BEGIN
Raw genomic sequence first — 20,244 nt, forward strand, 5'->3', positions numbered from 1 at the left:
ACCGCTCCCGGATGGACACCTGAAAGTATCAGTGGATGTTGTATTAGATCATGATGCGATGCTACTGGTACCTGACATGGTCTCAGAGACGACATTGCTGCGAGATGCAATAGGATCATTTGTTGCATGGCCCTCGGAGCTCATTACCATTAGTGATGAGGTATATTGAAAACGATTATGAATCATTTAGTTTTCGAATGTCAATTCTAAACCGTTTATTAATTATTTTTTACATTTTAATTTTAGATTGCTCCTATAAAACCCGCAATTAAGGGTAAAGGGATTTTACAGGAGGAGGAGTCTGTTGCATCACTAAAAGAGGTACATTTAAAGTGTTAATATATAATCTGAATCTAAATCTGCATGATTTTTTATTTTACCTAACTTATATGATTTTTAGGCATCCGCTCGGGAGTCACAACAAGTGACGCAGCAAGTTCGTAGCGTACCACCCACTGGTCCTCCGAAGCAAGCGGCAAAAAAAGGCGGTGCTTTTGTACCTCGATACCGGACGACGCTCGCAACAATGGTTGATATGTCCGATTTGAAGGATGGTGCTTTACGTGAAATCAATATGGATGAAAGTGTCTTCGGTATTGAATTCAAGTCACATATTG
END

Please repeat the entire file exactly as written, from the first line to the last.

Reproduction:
Raw genomic sequence first — 20,244 nt, forward strand, 5'->3', positions numbered from 1 at the left:
ACCGCTCCCGGATGGACACCTGAAAGTATCAGTGGATGTTGTATTAGATCATGATGCGATGCTACTGGTACCTGACATGGTCTCAGAGACGACATTGCTGCGAGATGCAATAGGATCATTTGTTGCATGGCCCTCGGAGCTCATTACCATTAGTGATGAGGTATATTGAAAACGATTATGAATCATTTAGTTTTCGAATGTCAATTCTAAACCGTTTATTAATTATTTTTTACATTTTAATTTTAGATTGCTCCTATAAAACCCGCAATTAAGGGTAAAGGGATTTTACAGGAGGAGGAGTCTGTTGCATCACTAAAAGAGGTACATTTAAAGTGTTAATATATAATCTGAATCTAAATCTGCATGATTTTTTATTTTACCTAACTTATATGATTTTTAGGCATCCGCTCGGGAGTCACAACAAGTGACGCAGCAAGTTCGTAGCGTACCACCCACTGGTCCTCCGAAGCAAGCGGCAAAAAAAGGCGGTGCTTTTGTACCTCGATACCGGACGACGCTCGCAACAATGGTTGATATGTCCGATTTGAAGGATGGTGCTTTACGTGAAATCAATATGGATGAAAGTGTCTTCGGTATTGAATTCAAGTCACATATTG